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Anders Johnson hadn’t eaten gluten in nearly a decade.
After coming down with an unidentifiable illness in the summer of 2006 while running high adventure trips at a Boy Scout camp in Southern California, he had been wracked with serious gastrointestinal dysfunction distress, depression, and brain fog. No matter how much he ate, he kept losing weight. At one point, he logged his caloric intake for a college nutrition class and found that he had been eating seven thousand calories a day, despite looking sickly thin. Around Thanksgiving of that year, it got so bad Johnson had to go to an urgent care because he was so dehydrated.
“I ended up failing a good chunk of my classes that semester just because I didn’t have any energy,” Johnson says.”Then I started hitting the doctors really hard, trying to figure it out.”
Amid the myriad possible diseases he discussed with his doctors, they started testing for celiac disease, a genetic autoimmune disorder that causes severe intolerance to gluten. Johnson’s results came back borderline; not definitively positive, but not exactly negative either. He ran with it.
“I started eating gluten-free. I started regaining mental faculties and started getting a little bit of weight back on me,” Johnson says “Whenever I cheated, it would just throw me back into a downward spiral.”
But doctors never definitively diagnosed Johnson with celiac disease. His doctors wanted to do a biopsy to get a definite answer, but that would require eating gluten again, something Johnson wasn’t willing to chance. Instead, he stuck with his gluten-free diet, which didn’t completely fix his symptoms but seriously improved them. He had to make sure even infinitesimal amounts of gluten wouldn’t end up in his food, like gluten as a binder in spices. Eating rigidly gluten-free can be exhaustingly difficult and makes even simple social engagements involving food complicated, but it was better than the alternative.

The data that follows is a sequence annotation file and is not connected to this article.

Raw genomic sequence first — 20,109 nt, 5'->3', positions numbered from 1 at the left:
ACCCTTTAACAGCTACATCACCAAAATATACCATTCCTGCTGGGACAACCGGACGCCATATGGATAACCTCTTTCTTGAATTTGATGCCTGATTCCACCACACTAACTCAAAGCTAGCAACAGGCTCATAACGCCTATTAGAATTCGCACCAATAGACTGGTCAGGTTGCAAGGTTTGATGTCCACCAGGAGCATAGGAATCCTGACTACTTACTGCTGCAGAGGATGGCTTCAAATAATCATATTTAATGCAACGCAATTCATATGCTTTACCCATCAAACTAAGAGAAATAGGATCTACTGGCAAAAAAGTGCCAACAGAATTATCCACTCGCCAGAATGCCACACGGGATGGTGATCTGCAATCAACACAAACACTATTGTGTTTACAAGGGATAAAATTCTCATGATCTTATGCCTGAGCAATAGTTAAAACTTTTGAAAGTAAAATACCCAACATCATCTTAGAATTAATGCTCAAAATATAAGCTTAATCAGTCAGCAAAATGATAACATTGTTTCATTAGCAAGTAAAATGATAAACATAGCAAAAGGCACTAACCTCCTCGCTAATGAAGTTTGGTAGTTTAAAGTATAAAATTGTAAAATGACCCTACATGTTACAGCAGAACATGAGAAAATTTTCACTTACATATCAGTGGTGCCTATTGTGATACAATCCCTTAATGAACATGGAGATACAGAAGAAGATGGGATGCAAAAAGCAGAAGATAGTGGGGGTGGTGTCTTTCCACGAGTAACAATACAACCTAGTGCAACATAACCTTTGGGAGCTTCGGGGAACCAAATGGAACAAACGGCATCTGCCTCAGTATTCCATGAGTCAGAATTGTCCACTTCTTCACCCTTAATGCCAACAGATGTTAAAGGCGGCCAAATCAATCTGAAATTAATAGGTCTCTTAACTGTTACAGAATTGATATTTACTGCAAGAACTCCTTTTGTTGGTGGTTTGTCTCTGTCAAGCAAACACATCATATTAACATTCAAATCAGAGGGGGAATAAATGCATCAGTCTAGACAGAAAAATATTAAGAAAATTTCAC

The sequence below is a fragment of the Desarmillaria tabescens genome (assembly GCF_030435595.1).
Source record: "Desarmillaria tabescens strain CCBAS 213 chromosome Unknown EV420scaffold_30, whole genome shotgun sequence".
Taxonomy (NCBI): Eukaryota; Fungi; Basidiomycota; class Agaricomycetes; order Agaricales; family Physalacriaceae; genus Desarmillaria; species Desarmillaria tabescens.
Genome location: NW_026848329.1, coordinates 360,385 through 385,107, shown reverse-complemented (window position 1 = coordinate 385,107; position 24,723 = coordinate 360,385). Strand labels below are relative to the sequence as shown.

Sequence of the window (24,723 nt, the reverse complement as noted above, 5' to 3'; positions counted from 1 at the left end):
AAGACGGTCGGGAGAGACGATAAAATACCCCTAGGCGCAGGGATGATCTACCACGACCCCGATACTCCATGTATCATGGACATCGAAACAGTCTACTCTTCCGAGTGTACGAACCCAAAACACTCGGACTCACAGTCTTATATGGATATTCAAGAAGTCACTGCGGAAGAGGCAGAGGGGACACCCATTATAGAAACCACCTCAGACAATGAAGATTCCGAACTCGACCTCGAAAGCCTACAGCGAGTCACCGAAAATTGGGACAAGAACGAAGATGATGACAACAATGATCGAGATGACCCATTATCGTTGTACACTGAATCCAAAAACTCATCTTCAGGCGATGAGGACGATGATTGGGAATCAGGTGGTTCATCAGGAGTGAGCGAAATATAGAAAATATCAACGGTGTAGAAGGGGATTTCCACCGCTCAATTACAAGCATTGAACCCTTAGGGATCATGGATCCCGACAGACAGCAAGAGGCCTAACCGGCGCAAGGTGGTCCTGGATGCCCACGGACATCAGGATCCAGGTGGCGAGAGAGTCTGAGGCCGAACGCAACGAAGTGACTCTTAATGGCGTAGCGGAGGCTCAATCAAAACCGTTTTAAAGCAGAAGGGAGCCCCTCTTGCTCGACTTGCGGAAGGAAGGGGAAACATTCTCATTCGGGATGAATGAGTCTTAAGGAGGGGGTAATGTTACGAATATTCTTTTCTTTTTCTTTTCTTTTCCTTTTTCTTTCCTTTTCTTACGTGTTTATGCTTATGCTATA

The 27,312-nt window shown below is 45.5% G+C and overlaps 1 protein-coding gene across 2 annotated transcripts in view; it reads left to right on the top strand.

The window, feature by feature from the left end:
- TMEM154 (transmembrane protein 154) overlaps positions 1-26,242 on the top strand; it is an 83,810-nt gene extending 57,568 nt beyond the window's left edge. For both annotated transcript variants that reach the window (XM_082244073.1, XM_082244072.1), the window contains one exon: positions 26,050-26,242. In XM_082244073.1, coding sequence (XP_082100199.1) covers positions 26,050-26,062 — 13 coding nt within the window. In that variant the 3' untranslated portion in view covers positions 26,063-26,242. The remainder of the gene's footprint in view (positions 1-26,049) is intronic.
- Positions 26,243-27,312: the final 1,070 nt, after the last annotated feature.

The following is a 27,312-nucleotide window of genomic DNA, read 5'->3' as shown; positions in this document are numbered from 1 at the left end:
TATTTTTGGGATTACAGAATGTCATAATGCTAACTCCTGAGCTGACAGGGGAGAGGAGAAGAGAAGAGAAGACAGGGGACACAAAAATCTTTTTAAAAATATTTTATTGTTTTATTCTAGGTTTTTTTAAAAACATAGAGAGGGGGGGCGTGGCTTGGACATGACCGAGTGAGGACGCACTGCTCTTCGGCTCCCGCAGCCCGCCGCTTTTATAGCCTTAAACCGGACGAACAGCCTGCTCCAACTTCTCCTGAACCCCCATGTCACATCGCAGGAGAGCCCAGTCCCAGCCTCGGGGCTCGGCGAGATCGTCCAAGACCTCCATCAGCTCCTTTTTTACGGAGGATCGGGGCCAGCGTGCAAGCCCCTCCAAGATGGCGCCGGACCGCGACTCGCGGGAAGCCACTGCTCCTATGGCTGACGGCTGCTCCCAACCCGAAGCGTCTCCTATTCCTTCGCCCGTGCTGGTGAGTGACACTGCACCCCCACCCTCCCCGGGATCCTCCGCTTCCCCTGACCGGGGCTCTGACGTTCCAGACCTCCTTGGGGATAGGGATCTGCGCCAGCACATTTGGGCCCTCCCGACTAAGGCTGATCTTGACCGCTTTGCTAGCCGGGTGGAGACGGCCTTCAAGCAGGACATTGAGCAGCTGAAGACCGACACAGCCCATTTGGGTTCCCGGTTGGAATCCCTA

In 2015, however, a college friend who’d had a similarly severe gluten sensitivity texted Johnson that she had eaten a cookie. As it turned out, what that friend had assumed was celiac disease was a very different illness: giardia.
Giardia lamblia, occasionally called “beaver fever,” is an easily treatable intestinal parasite, unlike celiac disease. If you’ve been backpacking long enough, you probably know someone who’s gotten it. Giardia is normally an acute infection that causes diarrhea, horrendous gas, and other intestinal malaise, but doctors can corral it easily with antibiotics. The chronic form of giardiasis is lesser known, however. The friend sent Johnson medical studies showing how chronic Giardia infection can cause celiac-like symptoms.
“It was like a whole bunch of puzzle pieces fell into place at the same time,” said Johnson.
The issue was that he kept testing negative for giardiasis. Johnson wasn’t convinced.
Johnson was a master’s student in microbiology at the time at Idaho State University, so he borrowed some equipment from the school lab.